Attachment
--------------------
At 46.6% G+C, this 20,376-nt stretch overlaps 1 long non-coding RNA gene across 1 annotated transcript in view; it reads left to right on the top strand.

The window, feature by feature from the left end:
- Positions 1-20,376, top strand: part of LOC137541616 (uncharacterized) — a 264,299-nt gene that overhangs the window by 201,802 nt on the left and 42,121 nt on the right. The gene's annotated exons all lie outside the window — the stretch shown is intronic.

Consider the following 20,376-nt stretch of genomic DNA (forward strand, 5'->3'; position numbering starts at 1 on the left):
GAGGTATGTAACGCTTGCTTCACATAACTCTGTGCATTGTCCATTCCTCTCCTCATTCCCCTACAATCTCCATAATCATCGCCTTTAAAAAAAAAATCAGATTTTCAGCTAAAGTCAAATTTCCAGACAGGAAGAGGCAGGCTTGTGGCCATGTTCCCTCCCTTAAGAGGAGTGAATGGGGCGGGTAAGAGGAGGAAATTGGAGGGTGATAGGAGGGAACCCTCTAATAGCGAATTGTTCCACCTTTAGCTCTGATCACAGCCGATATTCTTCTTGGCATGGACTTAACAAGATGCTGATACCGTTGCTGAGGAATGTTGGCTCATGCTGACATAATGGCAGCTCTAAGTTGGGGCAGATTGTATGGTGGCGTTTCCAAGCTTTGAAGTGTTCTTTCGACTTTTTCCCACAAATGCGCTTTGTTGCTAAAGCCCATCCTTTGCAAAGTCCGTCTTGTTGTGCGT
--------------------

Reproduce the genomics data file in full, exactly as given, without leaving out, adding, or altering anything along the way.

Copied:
At 46.6% G+C, this 20,376-nt stretch overlaps 1 long non-coding RNA gene across 1 annotated transcript in view; it reads left to right on the top strand.

The window, feature by feature from the left end:
- Positions 1-20,376, top strand: part of LOC137541616 (uncharacterized) — a 264,299-nt gene that overhangs the window by 201,802 nt on the left and 42,121 nt on the right. The gene's annotated exons all lie outside the window — the stretch shown is intronic.

Consider the following 20,376-nt stretch of genomic DNA (forward strand, 5'->3'; position numbering starts at 1 on the left):
GAGGTATGTAACGCTTGCTTCACATAACTCTGTGCATTGTCCATTCCTCTCCTCATTCCCCTACAATCTCCATAATCATCGCCTTTAAAAAAAAAATCAGATTTTCAGCTAAAGTCAAATTTCCAGACAGGAAGAGGCAGGCTTGTGGCCATGTTCCCTCCCTTAAGAGGAGTGAATGGGGCGGGTAAGAGGAGGAAATTGGAGGGTGATAGGAGGGAACCCTCTAATAGCGAATTGTTCCACCTTTAGCTCTGATCACAGCCGATATTCTTCTTGGCATGGACTTAACAAGATGCTGATACCGTTGCTGAGGAATGTTGGCTCATGCTGACATAATGGCAGCTCTAAGTTGGGGCAGATTGTATGGTGGCGTTTCCAAGCTTTGAAGTGTTCTTTCGACTTTTTCCCACAAATGCGCTTTGTTGCTAAAGCCCATCCTTTGCAAAGTCCGTCTTGTTGTGCGT